Weeding out the riffraff

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I heard a radio spot the other night by an ad agency describing how they helped a client company increase their sales dramatically, and inviting listeners to consider hiring them for their business. At the end of the spot, the announcer said, “…starting at just $9,000 a week…” and then gave the phone number to call.

My first thought was, “What kind of small business (which are the bulk of the advertisers on that station) have that kind of an ad budget?”

The answer, of course, is small businesses that are making a lot of money. And there are a lot more than people realize.

Plus, if you have a successful ad campaign, as new sales are made, you re-invest the initial week’s $9,000 ad buy over and over again. You can thus do a half-million dollars of annual advertising with a fraction of that much to start.

Anyway, next question: why did the ad agency announce the minimum investment an advertiser would have to spend to hire them? Because if they didn’t, they would talk to a lot of people who think they can get started with $1000 or $1500.

If you get a lot of calls from prospective clients who can’t afford you and don’t hire you, you should consider doing something similar.

In your ads, on your website, in your presentations, or when anyone asks, tell people what it takes to hire you. No, not your fees precisely. The minimum retainer or your smallest “package,” so they know whether or not they are in the ballpark.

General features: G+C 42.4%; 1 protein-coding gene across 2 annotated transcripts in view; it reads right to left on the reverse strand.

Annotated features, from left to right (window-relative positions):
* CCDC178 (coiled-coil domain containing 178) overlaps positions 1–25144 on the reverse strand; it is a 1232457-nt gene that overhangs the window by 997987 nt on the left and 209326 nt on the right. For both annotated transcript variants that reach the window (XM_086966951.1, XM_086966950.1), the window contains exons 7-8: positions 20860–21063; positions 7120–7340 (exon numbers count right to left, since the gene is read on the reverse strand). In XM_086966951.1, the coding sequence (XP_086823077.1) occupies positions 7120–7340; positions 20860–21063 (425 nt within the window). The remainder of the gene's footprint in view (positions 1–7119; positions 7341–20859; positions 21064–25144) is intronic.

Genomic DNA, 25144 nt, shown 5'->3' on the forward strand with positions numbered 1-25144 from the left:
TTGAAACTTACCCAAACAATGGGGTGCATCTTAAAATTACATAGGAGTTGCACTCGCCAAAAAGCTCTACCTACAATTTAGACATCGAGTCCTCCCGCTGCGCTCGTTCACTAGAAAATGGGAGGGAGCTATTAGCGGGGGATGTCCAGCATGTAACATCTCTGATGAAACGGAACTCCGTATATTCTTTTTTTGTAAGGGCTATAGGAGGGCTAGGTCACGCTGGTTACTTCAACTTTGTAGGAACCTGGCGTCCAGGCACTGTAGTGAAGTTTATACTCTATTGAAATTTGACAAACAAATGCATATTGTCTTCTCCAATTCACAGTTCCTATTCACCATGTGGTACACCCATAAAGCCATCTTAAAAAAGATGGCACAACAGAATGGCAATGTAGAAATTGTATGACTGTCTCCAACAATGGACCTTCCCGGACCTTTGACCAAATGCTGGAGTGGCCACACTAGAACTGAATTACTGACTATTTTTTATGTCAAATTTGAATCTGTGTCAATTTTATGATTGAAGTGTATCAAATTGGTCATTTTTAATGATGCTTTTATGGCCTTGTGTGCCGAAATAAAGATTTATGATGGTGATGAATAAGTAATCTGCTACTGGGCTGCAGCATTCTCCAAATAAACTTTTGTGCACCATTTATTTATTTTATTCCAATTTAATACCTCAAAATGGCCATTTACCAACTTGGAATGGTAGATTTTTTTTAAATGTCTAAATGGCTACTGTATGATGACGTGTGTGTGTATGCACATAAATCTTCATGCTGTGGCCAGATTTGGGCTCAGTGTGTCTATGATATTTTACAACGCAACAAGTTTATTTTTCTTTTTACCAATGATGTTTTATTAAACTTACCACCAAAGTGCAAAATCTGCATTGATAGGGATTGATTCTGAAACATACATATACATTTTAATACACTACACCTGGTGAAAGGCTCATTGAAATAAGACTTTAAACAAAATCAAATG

There are times when you may want to keep things a little fuzzy, however. Some clients might get sticker shock when they first hear “how much” but have the money and pay it, once they consider the alternatives.

Another way to weed out prospective clients who are too small or otherwise “not right” for you is to spell out who you’re looking for in terms of revenue, number of employees, locations, or other factors that relate to size and ability to pay.

You can also do this with consumer-oriented practices. If you do estate planning or asset protection, you could promote your services to people with assets in excess of a certain amount. If you handle family law, you might promote your services to clients with a child custody dispute.

You can also target wealthier clients by running ads in publications for investors, direct mail to people who own larger homes, or by networking with accountants, financial planners, and insurance brokers who have the clientele you want to attract.

If you want bigger clients, stop promoting your services to “anyone” and start promoting them to bigger clients.

Here’s how to get bigger referrals (and more of them)

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